Be honest about your struggles. Don’t try to handle all this stress and anxiety on your own. You’re not strong enough and God didn’t design you to be. Tell others when you’re struggling and allow them to minister to you.

Don’t be bitter. It’s easy to blame others when things go wrong. It’s much harder to try and find the kernel of truth in critical words. But, it’s usually there. One of the hardest lessons you’ll learn is that it’s probably not all the church’s fault. Learn from this experience and refuse to be bitter.

Finally, how can churches care for/minister to those who have resigned or who have been terminated from their places of service?

Welcome them. One of the greatest blessings God has given our family is a new church home. What makes it so great is that there was a time I wondered if I’d ever be welcomed in a church again. I’d been asked to resign. Surely that means I was a failure, right? Surely other churches wouldn’t want anything to do with a guy who’d been asked to resign because he’s probably just going to stir up trouble, right? While none of that is true, those are some of the very fears I fought as we began looking for a new place to worship and serve. I will forever be grateful to my pastor, Craig Seals, for reaching out to me and inviting me to Park Hill Baptist Church in Arkadelphia. His invitation was simple; “You and your family are welcome to worship with us at Park Hill.” I grew up in church and never knew a time when I wasn’t a part of a church family. After I resigned, I wondered if I’d ever know that joy again. Craig’s words were so needed and so appreciated.

Love them. I don’t mean they should be singled out for special attention. I simply mean that if a minister and his family begin attending your church, be mindful that they’re probably hurting and afraid. There are so much uncertainty and anxiety in their hearts that a kind word would go further than you could imagine possible.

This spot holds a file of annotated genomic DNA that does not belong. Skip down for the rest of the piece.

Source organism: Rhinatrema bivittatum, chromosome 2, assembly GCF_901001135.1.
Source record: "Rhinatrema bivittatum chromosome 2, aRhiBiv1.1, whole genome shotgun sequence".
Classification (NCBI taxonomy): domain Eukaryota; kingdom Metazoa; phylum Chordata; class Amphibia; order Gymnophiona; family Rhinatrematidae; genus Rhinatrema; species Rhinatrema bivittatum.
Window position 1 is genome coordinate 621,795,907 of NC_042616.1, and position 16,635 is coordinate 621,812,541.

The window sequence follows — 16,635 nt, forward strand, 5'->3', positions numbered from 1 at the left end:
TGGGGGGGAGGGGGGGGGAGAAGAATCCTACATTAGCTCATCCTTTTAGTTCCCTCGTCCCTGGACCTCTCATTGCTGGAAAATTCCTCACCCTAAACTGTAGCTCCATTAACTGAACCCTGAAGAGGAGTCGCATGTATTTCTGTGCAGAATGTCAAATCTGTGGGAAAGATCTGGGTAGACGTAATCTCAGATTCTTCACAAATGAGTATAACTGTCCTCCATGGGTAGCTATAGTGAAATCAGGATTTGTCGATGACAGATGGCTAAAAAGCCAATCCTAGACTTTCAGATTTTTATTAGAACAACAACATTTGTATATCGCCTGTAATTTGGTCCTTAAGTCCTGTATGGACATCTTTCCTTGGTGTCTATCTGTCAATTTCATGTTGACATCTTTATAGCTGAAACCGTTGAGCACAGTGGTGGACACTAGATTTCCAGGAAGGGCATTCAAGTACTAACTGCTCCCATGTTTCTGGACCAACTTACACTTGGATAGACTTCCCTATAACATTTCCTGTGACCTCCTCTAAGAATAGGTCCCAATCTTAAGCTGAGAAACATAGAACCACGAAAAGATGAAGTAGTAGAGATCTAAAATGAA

Help them find a place to serve. When Kelly and I told the kids that I was resigning, we stressed to them that though we were leaving this church, we weren’t leaving the church. Jesus loves His church! He died for His church! He’s using His church to reach the world—you can’t overstate the importance of the church. We wanted to be sure our kids saw that and the only way we knew how was to find a place to serve and plugin. Kelly and I currently serve on the Praise Team and lead a student discussion group on Wednesday Nights. I serve on the Mission Team, working with the staff to plan outreach events and get the gospel into our community. I lead a Life Group that meets on Tuesday nights, and I recently began serving as a deacon. This is as fulfilling a time of ministry as I’ve ever known, and it’s because our church family welcomed us and helped us plug into the life of the church.

One of the great joys in serving our God is His promise that all things work together for good. Those aren’t just sentimental words, they are rock solid truths on which we can rest our weight. My prayer for those reading this is that you’ll cling to Him, rest in Him, and find your lasting joy and satisfaction in Him.


Randy Cox

Randy Cox is a member of Park Hill Baptist Church in Arkadelphia, AR. He has been married to his wife, Kelly, for 20 years. Together they have three kids: Lily (16), Emma (12), and Owen (11).